Building demolition is slow, but sure
While moving a little slower than anticipated, progress is being made on demolition of structures on the former Western Insurance property, officials said.
Workers with Industrial Wrecking Co., Inc., of Kansas City, Mo., have been working since this summer to tear down the crossover that joins the two towers that make up the property located at 14 E. First St., as well as the non-historic structure to the west of the historic building.
Fort Scott Director of Economic Development Heather Griffith said Friday while project work is moving slowly, she confirmed through Flint Hills Holding LLC, the property developers, the company has a timeline and work is progressing.
"They're right on track with everything," Griffith said.
According to Tom Larkin, vice president of Flint Hills Holding, demolition is anticipated to be complete within the next 30-60 days, at which point the company is expected to close on financing for the development project, Griffith said.
Renovation of the historic structure to transform it into about 40 senior living apartments will follow the demolition.
"They anticipate start of construction on the renovation toward the end of the year," Griffith said.
Most of the $9 million cost of the redevelopment project is being funded by the property development company, which works with historic buildings.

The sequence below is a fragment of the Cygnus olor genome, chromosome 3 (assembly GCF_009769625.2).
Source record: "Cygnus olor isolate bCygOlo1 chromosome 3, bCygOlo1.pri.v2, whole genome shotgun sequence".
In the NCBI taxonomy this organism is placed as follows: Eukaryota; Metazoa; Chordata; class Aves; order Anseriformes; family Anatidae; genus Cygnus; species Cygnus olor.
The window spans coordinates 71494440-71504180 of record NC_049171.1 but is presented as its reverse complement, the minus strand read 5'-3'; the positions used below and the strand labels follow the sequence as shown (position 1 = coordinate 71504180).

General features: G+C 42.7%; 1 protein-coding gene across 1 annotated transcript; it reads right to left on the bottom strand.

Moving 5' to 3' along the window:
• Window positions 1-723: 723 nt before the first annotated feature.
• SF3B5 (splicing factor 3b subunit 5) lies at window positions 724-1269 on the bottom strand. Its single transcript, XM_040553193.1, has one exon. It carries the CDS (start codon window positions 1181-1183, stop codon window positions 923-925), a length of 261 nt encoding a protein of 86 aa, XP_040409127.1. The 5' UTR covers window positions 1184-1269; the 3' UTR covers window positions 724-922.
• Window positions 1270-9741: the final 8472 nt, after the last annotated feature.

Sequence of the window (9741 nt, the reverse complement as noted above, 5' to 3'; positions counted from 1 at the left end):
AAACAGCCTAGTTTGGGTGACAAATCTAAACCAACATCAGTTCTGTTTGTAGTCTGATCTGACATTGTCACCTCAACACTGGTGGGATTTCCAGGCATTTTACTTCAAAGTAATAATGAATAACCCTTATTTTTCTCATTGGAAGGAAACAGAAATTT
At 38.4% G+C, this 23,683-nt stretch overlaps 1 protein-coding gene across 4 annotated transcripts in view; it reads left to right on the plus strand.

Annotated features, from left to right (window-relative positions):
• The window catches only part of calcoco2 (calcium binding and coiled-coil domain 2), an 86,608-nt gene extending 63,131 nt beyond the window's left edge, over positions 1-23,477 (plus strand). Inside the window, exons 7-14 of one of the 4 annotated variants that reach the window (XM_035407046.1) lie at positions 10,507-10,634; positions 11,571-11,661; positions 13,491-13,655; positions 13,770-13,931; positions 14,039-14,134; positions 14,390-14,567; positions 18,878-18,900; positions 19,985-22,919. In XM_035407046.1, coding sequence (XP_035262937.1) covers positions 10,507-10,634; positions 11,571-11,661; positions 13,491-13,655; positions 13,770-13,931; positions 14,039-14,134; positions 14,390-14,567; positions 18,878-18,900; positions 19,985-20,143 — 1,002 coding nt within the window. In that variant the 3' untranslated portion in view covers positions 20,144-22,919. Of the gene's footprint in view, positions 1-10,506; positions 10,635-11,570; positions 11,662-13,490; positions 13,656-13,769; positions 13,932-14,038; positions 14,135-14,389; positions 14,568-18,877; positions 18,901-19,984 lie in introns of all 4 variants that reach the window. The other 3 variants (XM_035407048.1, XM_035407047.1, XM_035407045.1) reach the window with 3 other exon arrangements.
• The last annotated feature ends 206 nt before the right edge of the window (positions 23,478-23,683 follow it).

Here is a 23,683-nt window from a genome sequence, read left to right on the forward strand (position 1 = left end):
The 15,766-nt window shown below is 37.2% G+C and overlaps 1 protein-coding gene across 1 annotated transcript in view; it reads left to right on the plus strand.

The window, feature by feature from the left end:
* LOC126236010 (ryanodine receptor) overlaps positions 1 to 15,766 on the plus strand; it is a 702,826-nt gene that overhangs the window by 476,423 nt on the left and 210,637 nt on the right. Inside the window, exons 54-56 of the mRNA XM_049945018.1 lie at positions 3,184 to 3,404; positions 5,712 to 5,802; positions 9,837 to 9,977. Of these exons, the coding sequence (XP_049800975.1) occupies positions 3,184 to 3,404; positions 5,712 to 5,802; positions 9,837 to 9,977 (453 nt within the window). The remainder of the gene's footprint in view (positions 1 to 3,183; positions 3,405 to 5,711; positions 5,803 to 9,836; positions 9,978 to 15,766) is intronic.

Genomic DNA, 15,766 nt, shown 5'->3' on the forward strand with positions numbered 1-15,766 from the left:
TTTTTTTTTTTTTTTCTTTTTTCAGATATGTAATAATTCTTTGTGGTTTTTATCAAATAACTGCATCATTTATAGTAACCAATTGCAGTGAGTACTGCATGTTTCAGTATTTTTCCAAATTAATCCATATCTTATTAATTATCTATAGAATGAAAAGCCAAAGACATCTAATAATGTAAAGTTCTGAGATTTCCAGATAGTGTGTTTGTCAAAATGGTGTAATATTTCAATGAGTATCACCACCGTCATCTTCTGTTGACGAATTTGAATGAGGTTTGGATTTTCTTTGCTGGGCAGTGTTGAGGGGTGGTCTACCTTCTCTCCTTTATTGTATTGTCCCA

The city has contributed about $1 million in capital improvement funds for cleanup of asbestos and mold inside the buildings, as well as interior demolition which have already been completed. The city commitment also includes demolition of the non-historic structure. Once the west tower is demolished, plans are to use the lot for a parking area, officials said.
Fort Scott Fire Chief Paul Ballou, who has been monitoring the demolition project since it began, said Friday crews are "getting to the final part of demolition.
"They've already done the abatement and cleaned out everything that needed to be cleaned out," he said. "They're on the last leg to get that down completely on the ground. They're taking it down mostly by hand right now because it's so close to the building to the south."
Ballou said workers are first removing the crossover structure, as well as bricks on the west side of the building and concrete floors inside the building. He said the goal is to get the building "down to the structural steel.
"They're taking it down floor by floor," he said. "The building itself is structural steel and concrete. That's the main support of the building. The brick being taken down is basically cosmetic over the years. The structural steel is the final step."
Ballou said the original plan was for the demolition project to take about two months to complete. He said there has been talk of bringing in heavy equipment for the major parts of the demolition but he wasn't sure if and when that would happen.
There have been some delays in the project due to weather, he said.
The property developers are using federal tax credits allocated through the Kansas Housing Resource Corporation to fund the development project. Tony Krsnich, CEO of Flint Hills Holding LLC, purchased the old Western building for $1 at a county tax sale in 2014. Demolition has also been approved by the State Historic Preservation Office.
The renovation project is expected to take about eight to 10 months to complete.